Rites, the manner of performing divine or solemn service, as established by law, precept, or custom; formal act of religion or other solemn duty, The rites of the Israelites were numerous and expensive; the rites of modern churches are more simple.
To oppose the devastations of Famine, who scattered the ground every where with carcasses, Labor came down upon the earth. Labor was the son of Necessity, the nursling of Hope, and the pupil of Art. He had the strength of his mother, the spirit of his nurse, and the dexterity of his governess. His face was wrinkled with the wind, and swarthy with the sun. He had implements of husbandry in one hand, with which he turned up the earth; in the other, he had the tools of architecture, and raised walls and towers at his pleasure.
He called out with a rough voice, " Mortals ! see here the power to whom you are consigned, and from whom you are to hope for all your pleasures and all your safety. You have long languished under the dominion of Rest, an impotent and deceitful goddess, who can neither protect nor relieve, but resigns you to the first attacks of either Famine or Disease, and suffers her shades to be invaded by every enemy, and destroyed by every accident.
“Wake, therefore, to the call of Labor. I will teach you to remedy the sterility of the earth, and the severity of the sky; I will compel summer to find provisions for the winter ; I will force the waters to give you their fish, the air its fowls, and the forest its beasts; I will teach you to pierce the bowels of the earth, and bring out from the caverns of the mountains, metals which shall give strength to your hands and security to your bodies, by which you may be covered from the assaults of the fiercest beasts, and with which you shall fell the oak, and divide rocks, and subject all nature to your use and pleasure."
Encouraged by this magnificent invitation, the inhabitants of the globe considered Labor as their only friend, and hasted to his command. He led them out to the fields and mountains, and showed them how to open mines, to level hills, to drain marshes, and change the course of rivers. The face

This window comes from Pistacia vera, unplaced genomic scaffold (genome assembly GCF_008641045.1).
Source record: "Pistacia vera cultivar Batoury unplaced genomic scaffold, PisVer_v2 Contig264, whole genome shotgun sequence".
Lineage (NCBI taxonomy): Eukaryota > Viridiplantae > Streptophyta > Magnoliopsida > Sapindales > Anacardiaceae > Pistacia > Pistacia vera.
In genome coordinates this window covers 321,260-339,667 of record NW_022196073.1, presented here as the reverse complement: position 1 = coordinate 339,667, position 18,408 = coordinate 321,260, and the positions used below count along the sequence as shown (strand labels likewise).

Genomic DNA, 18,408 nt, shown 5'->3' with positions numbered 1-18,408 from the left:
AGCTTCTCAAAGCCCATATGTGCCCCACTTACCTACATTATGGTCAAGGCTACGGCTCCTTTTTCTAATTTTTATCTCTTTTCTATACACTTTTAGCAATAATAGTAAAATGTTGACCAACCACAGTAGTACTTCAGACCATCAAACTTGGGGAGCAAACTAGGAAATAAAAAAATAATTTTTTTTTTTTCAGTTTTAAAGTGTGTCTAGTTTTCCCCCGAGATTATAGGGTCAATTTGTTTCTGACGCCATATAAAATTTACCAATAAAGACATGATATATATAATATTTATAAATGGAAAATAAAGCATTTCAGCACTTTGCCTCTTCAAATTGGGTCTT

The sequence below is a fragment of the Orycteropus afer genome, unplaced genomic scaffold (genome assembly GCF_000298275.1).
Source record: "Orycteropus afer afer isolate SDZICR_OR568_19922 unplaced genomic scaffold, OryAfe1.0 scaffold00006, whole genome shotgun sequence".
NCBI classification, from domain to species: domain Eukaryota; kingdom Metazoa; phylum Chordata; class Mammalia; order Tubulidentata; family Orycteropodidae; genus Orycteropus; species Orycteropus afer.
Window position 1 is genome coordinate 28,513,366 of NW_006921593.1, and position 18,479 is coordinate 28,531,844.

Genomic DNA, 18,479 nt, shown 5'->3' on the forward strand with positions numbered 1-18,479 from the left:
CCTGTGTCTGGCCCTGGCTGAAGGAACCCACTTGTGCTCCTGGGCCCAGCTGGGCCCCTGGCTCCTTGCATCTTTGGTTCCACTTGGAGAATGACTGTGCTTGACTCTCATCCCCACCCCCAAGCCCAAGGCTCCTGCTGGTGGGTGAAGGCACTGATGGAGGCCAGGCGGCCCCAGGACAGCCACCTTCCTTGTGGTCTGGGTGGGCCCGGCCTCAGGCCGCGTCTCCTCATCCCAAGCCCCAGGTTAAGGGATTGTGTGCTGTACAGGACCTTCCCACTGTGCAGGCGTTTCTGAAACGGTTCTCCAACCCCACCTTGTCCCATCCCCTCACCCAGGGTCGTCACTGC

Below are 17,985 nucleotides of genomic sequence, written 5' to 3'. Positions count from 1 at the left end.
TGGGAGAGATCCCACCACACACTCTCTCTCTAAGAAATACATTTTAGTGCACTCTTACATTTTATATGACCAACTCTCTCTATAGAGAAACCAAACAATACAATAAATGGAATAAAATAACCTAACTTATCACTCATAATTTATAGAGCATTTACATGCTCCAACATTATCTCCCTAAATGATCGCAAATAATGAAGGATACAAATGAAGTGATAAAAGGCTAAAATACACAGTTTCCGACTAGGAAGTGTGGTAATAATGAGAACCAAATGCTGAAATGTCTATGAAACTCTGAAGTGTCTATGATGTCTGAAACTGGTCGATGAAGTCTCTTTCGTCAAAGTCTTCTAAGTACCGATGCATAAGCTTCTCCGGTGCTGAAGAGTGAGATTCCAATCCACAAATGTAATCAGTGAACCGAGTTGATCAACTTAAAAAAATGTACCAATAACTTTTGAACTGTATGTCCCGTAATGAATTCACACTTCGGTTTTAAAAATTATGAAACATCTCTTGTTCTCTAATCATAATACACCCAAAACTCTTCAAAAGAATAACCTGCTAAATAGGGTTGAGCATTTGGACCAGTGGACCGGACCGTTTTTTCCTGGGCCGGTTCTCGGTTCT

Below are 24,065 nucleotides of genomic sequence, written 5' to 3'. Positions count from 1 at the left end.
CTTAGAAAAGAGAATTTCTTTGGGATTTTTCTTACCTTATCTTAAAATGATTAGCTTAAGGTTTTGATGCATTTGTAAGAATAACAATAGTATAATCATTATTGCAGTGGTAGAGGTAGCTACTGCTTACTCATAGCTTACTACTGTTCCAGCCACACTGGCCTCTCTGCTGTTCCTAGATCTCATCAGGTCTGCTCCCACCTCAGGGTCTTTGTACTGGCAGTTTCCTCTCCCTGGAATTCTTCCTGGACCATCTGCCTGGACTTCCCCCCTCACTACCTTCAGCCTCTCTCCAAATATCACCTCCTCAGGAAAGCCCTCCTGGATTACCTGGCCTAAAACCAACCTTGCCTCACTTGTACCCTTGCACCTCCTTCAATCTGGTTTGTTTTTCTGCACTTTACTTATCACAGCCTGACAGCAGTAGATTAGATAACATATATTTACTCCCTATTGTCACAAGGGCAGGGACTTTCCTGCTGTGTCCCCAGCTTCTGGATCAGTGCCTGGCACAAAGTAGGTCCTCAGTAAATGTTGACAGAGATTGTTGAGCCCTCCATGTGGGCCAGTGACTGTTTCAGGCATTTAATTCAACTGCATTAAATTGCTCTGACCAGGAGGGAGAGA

Sparthy, being of a dark hue or dusky complexion, tawny. In warm climates, the complexion of men is universally swarthy or black.
of things was immediately transformed ; the land was covered with towns and villages, encompassed with fields of corn and plantations of fruit-trees; and nothing was seen but heaps of grain and baskets of fruit, full tables and crowded storehouses.
46. The Same, continued.
LABOR and his followers added almost every hour new acquisitions to their conquests, and saw Famine gradually dispossessed of his dominions; till, at last, amidst their jollity and triumphs, they were depressed and amazed by the approach of Lassitude, who was known by her sunken eyes and dejected countenance. She came forward trembling and groaning; at every groan the hearts of all those that beheld her lost their courage, their nerves slackened, their hands shook, and the instruments of labor fell from their grasp.
Rest now took leave of the groves and valleys, which she had hitherto inhabited, and entered into palaces, reposed herself in alcoves, and slumbered away the winter upon beds of down, and the summer in artificial grottos, with cascades playing before her. There was indeed always something wanting to complete her felicity; and she could never lull her returning fugitives to that serenity which they knew before their engagements with Labor : nor was her dominion entirely without control ; for she was obliged to share it with Luxury, though she always looked upon her as a false friend, by whom her influence was in reality destroyed, while it seemed to be promoted.
The two soft associates, however, reigned for some time
Alcove, a recess, or part of a room, separated by a partition of columns, or by other corresponding ornaments, in which is placed a bed of state, and sometimes seats for company; a recess in a library, in a garden, or in a grove.